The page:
Issues & Insights

Biden’s Boast About Jobs Is Coming Undone

The lackluster jobs report released today — which showed new jobs coming in about 50,000 below what economists had been projecting for June and, as the New York Times admits, “suggests the economy is cooling” — further undermines President Joe Biden’s claim that job growth has been stellar on his watch.

We’ve pointed out how Biden is being purposely deceptive when he brags about creating 13 million jobs. An honest accounting shows the job gains to be more like 3.8 million. But what if even that altogether unimpressive number is a wild exaggeration?

Job growth is one of the only things Biden has to justify his reelection. He can’t talk about inflation – it’s still punishingly high. He can’t talk about real wages – they’re falling. He can’t talk about economic optimism – it’s in the dumps. He can’t point to any poll about his handling of the economy – they all give him failing grades. He can’t claim to have unified the country – as our poll this week showed. So, he plays up job creation.

Last week, Biden gave a speech claiming that “Bidenomics is working,” and tweeted out a chart showing average monthly job growth in each of the past seven presidents, with a caption that reads: “My administration has created more jobs in two years than any previous administration has created in the first four years. It’s no accident. It means our economic plan is working and this is only the beginning.”

This is the dictionary definition of lying with statistics.

Data from Biden’s own Bureau of Labor Statistics shows that 72% of the jobs the president brags about weren’t “created,” they were simply reclaiming jobs lost during the pointless COVID lockdowns.

In February 2020, before the lockdowns, jobs reached a new peak of 152.4 million, according to the BLS. By April 2020, that number had plunged to 130.4 million. When Trump left office nine months later, the economy had already reclaimed 12.5 million of those lost jobs. Under Biden, however, it took 17 months to reclaim the remaining 9.5 million jobs lost during the lockdowns.

That is nothing to brag about.

Nor is the fact that the economy has added 3.8 million jobs since then. Think about it. From February 2020 (the previous peak in jobs) through June 2023, the working-age population grew by 7.2 million, or almost twice the number of new jobs. We are still way behind the eight ball.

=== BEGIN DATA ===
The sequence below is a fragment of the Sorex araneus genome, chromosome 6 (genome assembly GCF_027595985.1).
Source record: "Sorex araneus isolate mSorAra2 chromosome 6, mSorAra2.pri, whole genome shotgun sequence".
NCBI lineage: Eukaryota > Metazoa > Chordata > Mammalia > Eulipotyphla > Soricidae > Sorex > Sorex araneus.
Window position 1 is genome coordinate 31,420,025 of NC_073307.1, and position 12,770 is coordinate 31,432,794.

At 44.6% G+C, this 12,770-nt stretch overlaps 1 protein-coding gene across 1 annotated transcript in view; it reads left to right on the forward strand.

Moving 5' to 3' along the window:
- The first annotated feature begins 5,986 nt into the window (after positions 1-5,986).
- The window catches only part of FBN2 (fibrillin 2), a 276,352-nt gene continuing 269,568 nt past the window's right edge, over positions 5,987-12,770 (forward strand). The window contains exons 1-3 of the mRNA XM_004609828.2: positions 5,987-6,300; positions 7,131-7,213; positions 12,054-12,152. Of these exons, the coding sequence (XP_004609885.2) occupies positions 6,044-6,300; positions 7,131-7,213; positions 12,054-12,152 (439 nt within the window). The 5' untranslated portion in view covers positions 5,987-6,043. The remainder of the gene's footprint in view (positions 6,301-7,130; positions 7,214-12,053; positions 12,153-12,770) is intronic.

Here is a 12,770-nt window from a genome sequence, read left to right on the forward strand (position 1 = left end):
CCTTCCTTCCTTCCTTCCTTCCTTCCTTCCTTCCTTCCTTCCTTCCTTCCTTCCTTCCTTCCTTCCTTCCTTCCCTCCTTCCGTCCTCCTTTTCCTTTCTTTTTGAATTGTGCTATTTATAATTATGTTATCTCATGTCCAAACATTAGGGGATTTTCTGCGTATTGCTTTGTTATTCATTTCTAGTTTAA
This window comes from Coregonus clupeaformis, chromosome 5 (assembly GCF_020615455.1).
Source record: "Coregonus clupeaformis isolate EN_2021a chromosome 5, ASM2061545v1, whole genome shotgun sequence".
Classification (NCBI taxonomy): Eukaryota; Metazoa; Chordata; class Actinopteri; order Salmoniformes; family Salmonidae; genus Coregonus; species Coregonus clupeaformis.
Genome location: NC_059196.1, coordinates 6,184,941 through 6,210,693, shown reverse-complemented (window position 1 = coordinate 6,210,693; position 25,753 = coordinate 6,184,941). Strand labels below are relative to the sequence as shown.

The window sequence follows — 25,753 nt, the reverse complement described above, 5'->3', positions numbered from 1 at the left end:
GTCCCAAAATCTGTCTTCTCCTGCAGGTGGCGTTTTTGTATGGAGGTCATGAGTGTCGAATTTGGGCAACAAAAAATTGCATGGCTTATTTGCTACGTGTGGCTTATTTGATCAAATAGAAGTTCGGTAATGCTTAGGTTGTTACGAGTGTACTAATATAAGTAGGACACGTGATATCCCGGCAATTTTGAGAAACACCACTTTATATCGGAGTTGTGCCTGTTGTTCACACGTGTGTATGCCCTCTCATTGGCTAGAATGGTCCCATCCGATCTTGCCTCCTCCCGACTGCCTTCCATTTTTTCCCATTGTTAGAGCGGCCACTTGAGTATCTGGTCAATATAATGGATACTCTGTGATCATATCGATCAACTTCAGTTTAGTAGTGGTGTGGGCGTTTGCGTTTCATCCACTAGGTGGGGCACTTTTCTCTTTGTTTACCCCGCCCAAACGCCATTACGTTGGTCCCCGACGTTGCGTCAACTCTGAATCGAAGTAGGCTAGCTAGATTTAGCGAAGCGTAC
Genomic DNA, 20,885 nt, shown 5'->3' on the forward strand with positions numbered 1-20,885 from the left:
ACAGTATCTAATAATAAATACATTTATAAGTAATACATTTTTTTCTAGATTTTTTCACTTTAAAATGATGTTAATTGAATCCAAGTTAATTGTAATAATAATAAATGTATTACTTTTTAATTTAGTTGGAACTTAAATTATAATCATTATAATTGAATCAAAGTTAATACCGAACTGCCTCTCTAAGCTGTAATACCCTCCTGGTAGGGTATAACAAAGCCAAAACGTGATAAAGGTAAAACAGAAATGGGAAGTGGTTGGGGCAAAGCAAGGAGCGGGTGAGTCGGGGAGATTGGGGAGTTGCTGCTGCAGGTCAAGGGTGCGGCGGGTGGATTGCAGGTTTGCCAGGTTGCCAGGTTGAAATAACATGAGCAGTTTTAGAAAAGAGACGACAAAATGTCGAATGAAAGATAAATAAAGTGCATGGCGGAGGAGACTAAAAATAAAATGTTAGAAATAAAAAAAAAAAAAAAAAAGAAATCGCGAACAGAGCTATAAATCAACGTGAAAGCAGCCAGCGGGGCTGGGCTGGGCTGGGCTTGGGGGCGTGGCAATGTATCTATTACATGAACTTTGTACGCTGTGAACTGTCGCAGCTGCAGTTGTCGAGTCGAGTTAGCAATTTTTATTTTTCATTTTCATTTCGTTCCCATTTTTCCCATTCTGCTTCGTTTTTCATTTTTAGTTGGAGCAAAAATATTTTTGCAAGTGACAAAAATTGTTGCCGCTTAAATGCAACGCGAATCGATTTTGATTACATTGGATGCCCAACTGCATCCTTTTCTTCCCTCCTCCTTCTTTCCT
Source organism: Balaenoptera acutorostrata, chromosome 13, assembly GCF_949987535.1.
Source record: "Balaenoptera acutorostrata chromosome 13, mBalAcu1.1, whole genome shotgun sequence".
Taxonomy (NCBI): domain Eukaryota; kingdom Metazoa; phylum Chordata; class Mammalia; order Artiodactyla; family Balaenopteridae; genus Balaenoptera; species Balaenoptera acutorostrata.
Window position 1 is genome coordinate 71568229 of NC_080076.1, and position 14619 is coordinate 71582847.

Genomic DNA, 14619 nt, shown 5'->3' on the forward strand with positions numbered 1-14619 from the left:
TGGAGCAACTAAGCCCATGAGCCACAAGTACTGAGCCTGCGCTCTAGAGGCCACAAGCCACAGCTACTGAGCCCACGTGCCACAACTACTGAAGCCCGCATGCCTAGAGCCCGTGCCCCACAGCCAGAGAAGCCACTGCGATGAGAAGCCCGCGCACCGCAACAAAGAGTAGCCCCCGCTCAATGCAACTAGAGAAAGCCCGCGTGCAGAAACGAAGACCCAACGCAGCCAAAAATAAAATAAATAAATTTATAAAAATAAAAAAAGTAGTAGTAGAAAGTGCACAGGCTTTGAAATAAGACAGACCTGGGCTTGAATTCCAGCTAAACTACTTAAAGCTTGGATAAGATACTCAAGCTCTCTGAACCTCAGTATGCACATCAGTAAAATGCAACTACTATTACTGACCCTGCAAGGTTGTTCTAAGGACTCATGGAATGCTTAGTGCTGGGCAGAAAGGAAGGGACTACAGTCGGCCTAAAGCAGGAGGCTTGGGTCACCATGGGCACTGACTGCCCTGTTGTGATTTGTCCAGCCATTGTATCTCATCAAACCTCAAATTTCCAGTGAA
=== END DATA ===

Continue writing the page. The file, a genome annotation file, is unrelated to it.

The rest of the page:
Even this mediocre jobs number, we now learn, is probably a wild exaggeration.

Over the weekend, the Wall Street Journal published a story headlined “Labor Market Headfake? Key Report Could Be Overestimating Job Growth.” (This is from the liberal news side of the paper, not the conservative editorial page.) The article notes that payroll data, the same data Biden uses to make his 13 million job boast, might be vastly “overcounting the number of actual jobs, with some economists saying the overestimate could be 77,000 a month.”

The BLS uses payroll data collected from a survey of more than 122,000 businesses and government agencies to calculate the number of jobs in the economy. The latest payroll data showed a gain of 339,000 jobs in May, which prompted Biden to rush out with a statement that “today is a good day for the American economy and American workers.”

The BLS uses a separate survey of 60,000 households to calculate the unemployment rate. That survey showed a drop in “employment” of 310,000 in May, which pushed the unemployment rate up to 3.7%. Biden didn’t mention that number.

Why focus on one but not the other?

“Historically, economists consider the payroll survey a more reliable indicator of labor market health, except at turning points in the economy,” the Journal notes.

That’s because the payroll survey doesn’t include startups or businesses that have failed. So, the BLS uses a “birth-death model” to fill in the gap, which is fine when the economy is humming along and the number of startups and closures is close to the average. But this model can vastly overestimate “births” and underestimate “deaths” when the economy turns south.

“From 2007 to 2010, a period dominated by recession and a weak recovery, the payroll survey overstated jobs by a cumulative 1.7 million, as shown by subsequent, more comprehensive tax data,” the Journal notes.

Jonathan Pingle, chief U.S. economist at UBS, told the Journal “that the level of nonfarm payroll employment at the end of 2022 was likely too high by several hundred thousand, and that the overstatement might have carried into 2023.”

In other words, a significant portion of the new 3.7 million jobs under Biden could also be a fiction, which makes his boast an even more flagrant misrepresentation.

We won’t know what the real jobs picture is today until after businesses file their taxes and more complete jobs data emerge in the years ahead. But we don’t have to wait. Just look at the polls.

Nobody is buying what Biden is selling because they live in the real world.

— Written by the I&I Editorial Board

Editor’s note: This editorial was updated to reflect the jobs report released at 8:30 this morning.

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I & I Editorial Board

The Issues and Insights Editorial Board has decades of experience in journalism, commentary and public policy.

1 comment

  • Fortunately every sane person in America knows that these job numbers have been a lie all along. Tater head thinks everyone is as brain dead as he is, and didn’t live through the greatest loss of jobs since the Great Depression. Everything regardless of topic is a lie that this administration brags about, because reality is not real to them, just like 80 million votes.

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